Direct Inward Dialing

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direct inward dialing

[də′rekt ¦in·wərd ′dīl·iŋ]
The capability for dialing individual telephone extensions in a large organization directly from outside, without going through a central switchboard.
McGraw-Hill Dictionary of Scientific & Technical Terms, 6E, Copyright © 2003 by The McGraw-Hill Companies, Inc.

Direct Inward Dialing

(DID) A service offered by telephone companies which allows the last 3 or 4 digits of a phone number to be transmitted to the destination exchange.

For example, a company could have 10 incoming lines, all with the number 234 000. If a caller dials 234 697, the call is sent to 234 000 (the company's exchange), and the digits 697 are transmitted. The company's exchange then routes the call to extension 697. This gives the impression of 1000 direct dial lines, whereas in fact there are only 10. Obviously, only 10 at a time can be used.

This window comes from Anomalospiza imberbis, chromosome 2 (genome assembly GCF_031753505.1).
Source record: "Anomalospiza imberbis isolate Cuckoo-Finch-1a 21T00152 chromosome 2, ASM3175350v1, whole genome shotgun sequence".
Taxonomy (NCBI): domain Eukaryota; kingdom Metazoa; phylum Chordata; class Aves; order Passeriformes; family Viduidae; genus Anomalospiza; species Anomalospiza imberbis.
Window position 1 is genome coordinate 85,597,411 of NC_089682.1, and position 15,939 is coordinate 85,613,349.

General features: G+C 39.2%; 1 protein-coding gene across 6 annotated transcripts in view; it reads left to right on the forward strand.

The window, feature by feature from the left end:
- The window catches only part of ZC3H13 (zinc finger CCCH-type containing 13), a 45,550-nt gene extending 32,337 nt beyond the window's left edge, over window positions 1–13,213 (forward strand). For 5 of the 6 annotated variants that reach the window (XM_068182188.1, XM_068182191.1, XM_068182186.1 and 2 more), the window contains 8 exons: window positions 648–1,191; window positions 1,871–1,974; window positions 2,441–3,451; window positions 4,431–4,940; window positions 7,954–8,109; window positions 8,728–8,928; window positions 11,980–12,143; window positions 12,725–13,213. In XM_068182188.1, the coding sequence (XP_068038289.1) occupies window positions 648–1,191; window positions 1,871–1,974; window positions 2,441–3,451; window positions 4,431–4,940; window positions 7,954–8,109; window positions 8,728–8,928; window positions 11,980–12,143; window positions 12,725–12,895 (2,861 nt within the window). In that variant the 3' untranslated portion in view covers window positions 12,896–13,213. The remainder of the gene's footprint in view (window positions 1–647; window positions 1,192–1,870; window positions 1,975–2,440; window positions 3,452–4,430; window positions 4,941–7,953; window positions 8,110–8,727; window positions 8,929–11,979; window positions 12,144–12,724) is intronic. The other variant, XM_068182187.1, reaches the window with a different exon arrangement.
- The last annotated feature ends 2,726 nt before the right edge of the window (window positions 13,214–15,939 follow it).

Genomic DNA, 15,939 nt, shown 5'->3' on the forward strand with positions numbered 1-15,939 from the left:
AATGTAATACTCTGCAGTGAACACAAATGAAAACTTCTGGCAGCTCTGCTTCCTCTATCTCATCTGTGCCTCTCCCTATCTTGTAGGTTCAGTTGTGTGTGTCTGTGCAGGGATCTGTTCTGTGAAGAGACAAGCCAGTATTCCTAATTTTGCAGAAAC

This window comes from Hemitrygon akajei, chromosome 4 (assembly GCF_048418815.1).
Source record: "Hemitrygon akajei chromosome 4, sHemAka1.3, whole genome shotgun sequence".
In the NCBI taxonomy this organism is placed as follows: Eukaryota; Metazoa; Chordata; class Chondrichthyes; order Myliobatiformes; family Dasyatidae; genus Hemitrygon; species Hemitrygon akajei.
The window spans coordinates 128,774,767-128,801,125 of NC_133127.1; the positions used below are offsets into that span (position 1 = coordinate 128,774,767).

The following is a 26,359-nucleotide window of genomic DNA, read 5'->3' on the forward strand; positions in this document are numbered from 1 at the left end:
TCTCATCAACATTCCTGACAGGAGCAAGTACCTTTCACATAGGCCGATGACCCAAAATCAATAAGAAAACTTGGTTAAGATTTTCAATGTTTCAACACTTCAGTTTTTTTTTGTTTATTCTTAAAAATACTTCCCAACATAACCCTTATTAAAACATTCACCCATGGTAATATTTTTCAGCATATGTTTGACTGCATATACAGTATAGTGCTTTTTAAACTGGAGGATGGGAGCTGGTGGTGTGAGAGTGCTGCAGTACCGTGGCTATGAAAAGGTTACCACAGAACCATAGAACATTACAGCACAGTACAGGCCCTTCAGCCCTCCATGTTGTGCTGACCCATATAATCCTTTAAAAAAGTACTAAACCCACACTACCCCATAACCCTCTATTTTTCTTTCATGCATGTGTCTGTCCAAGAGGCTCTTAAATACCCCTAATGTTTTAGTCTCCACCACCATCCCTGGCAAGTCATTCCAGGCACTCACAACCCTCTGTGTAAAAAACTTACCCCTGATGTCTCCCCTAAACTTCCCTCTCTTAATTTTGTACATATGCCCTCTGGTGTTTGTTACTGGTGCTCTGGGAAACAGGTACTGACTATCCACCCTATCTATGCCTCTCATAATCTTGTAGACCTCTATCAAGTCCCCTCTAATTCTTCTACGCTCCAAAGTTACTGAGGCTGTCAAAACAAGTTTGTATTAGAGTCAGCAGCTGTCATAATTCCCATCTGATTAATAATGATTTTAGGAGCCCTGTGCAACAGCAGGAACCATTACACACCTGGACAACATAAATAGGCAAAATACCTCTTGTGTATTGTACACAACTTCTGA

This system is also used by fax servers. Instead of an exchange at the end of the 234 000 line, a computer running fax server software and fax modem cards uses the last three digits to identify the recipient of the fax. This allows 1000 people to have their own individual fax numbers, even though there is only one 'fax machine'.

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(Direct Inward Dialing) The ability to make a telephone call to an internal telephone extension within an organization without having to go through an operator.
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Direct inbound dialing (DID) is the most popular form of inbound routing and provides seamless fax delivery for almost any size organization.

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